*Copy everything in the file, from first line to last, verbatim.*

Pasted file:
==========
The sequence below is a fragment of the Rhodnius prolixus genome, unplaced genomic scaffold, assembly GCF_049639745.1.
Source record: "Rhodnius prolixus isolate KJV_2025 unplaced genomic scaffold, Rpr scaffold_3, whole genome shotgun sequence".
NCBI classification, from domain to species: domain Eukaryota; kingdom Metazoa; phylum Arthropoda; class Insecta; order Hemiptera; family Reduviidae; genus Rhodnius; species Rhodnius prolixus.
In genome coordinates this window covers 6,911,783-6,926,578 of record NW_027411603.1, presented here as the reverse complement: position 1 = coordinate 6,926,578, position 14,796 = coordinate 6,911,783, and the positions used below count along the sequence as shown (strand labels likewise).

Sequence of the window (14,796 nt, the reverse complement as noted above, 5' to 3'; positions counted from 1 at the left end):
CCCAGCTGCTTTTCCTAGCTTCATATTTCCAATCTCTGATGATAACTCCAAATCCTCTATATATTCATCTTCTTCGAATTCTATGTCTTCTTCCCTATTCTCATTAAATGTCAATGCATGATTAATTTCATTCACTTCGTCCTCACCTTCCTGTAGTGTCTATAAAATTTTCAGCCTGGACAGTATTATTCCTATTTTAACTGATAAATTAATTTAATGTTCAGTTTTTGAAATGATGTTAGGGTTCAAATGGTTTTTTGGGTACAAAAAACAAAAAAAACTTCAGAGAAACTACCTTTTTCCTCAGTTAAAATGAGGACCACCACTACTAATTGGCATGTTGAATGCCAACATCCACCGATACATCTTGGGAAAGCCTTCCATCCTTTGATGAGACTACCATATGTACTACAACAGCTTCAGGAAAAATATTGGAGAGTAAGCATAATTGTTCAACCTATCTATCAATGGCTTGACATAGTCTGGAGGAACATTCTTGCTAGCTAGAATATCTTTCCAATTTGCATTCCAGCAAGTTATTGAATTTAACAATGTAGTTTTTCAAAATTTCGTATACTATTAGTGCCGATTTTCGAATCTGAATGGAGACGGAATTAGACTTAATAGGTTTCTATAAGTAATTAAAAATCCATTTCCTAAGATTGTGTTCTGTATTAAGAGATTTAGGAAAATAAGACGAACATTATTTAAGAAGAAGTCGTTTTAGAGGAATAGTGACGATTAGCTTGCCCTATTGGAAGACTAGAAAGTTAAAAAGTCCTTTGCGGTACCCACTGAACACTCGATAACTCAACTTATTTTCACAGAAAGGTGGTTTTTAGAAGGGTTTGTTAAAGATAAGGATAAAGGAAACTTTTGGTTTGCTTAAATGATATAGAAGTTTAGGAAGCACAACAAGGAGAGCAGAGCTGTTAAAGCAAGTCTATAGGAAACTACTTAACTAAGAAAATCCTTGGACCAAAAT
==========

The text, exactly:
The sequence below is a fragment of the Rhodnius prolixus genome, unplaced genomic scaffold, assembly GCF_049639745.1.
Source record: "Rhodnius prolixus isolate KJV_2025 unplaced genomic scaffold, Rpr scaffold_3, whole genome shotgun sequence".
NCBI classification, from domain to species: domain Eukaryota; kingdom Metazoa; phylum Arthropoda; class Insecta; order Hemiptera; family Reduviidae; genus Rhodnius; species Rhodnius prolixus.
In genome coordinates this window covers 6,911,783-6,926,578 of record NW_027411603.1, presented here as the reverse complement: position 1 = coordinate 6,926,578, position 14,796 = coordinate 6,911,783, and the positions used below count along the sequence as shown (strand labels likewise).

Sequence of the window (14,796 nt, the reverse complement as noted above, 5' to 3'; positions counted from 1 at the left end):
CCCAGCTGCTTTTCCTAGCTTCATATTTCCAATCTCTGATGATAACTCCAAATCCTCTATATATTCATCTTCTTCGAATTCTATGTCTTCTTCCCTATTCTCATTAAATGTCAATGCATGATTAATTTCATTCACTTCGTCCTCACCTTCCTGTAGTGTCTATAAAATTTTCAGCCTGGACAGTATTATTCCTATTTTAACTGATAAATTAATTTAATGTTCAGTTTTTGAAATGATGTTAGGGTTCAAATGGTTTTTTGGGTACAAAAAACAAAAAAAACTTCAGAGAAACTACCTTTTTCCTCAGTTAAAATGAGGACCACCACTACTAATTGGCATGTTGAATGCCAACATCCACCGATACATCTTGGGAAAGCCTTCCATCCTTTGATGAGACTACCATATGTACTACAACAGCTTCAGGAAAAATATTGGAGAGTAAGCATAATTGTTCAACCTATCTATCAATGGCTTGACATAGTCTGGAGGAACATTCTTGCTAGCTAGAATATCTTTCCAATTTGCATTCCAGCAAGTTATTGAATTTAACAATGTAGTTTTTCAAAATTTCGTATACTATTAGTGCCGATTTTCGAATCTGAATGGAGACGGAATTAGACTTAATAGGTTTCTATAAGTAATTAAAAATCCATTTCCTAAGATTGTGTTCTGTATTAAGAGATTTAGGAAAATAAGACGAACATTATTTAAGAAGAAGTCGTTTTAGAGGAATAGTGACGATTAGCTTGCCCTATTGGAAGACTAGAAAGTTAAAAAGTCCTTTGCGGTACCCACTGAACACTCGATAACTCAACTTATTTTCACAGAAAGGTGGTTTTTAGAAGGGTTTGTTAAAGATAAGGATAAAGGAAACTTTTGGTTTGCTTAAATGATATAGAAGTTTAGGAAGCACAACAAGGAGAGCAGAGCTGTTAAAGCAAGTCTATAGGAAACTACTTAACTAAGAAAATCCTTGGACCAAAAT